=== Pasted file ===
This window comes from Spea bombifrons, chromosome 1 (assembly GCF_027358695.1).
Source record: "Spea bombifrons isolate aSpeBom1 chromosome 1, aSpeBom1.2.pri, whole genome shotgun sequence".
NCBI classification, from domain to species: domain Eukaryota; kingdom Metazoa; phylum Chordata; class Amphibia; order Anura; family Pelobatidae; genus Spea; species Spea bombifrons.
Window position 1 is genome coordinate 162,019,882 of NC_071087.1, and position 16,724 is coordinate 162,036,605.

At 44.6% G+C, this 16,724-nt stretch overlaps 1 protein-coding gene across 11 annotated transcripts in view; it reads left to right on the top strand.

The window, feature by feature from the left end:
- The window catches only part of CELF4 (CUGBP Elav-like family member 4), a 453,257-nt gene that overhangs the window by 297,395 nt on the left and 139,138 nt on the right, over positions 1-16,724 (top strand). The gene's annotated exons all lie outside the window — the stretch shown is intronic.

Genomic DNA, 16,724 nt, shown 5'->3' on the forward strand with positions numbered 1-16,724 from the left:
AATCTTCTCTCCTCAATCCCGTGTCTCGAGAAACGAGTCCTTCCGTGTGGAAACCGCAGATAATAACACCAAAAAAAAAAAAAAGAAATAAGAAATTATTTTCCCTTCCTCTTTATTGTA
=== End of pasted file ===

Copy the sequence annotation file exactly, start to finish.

This window comes from Spea bombifrons, chromosome 1 (assembly GCF_027358695.1).
Source record: "Spea bombifrons isolate aSpeBom1 chromosome 1, aSpeBom1.2.pri, whole genome shotgun sequence".
NCBI classification, from domain to species: domain Eukaryota; kingdom Metazoa; phylum Chordata; class Amphibia; order Anura; family Pelobatidae; genus Spea; species Spea bombifrons.
Window position 1 is genome coordinate 162,019,882 of NC_071087.1, and position 16,724 is coordinate 162,036,605.

At 44.6% G+C, this 16,724-nt stretch overlaps 1 protein-coding gene across 11 annotated transcripts in view; it reads left to right on the top strand.

The window, feature by feature from the left end:
- The window catches only part of CELF4 (CUGBP Elav-like family member 4), a 453,257-nt gene that overhangs the window by 297,395 nt on the left and 139,138 nt on the right, over positions 1-16,724 (top strand). The gene's annotated exons all lie outside the window — the stretch shown is intronic.

Genomic DNA, 16,724 nt, shown 5'->3' on the forward strand with positions numbered 1-16,724 from the left:
AATCTTCTCTCCTCAATCCCGTGTCTCGAGAAACGAGTCCTTCCGTGTGGAAACCGCAGATAATAACACCAAAAAAAAAAAAAAGAAATAAGAAATTATTTTCCCTTCCTCTTTATTGTA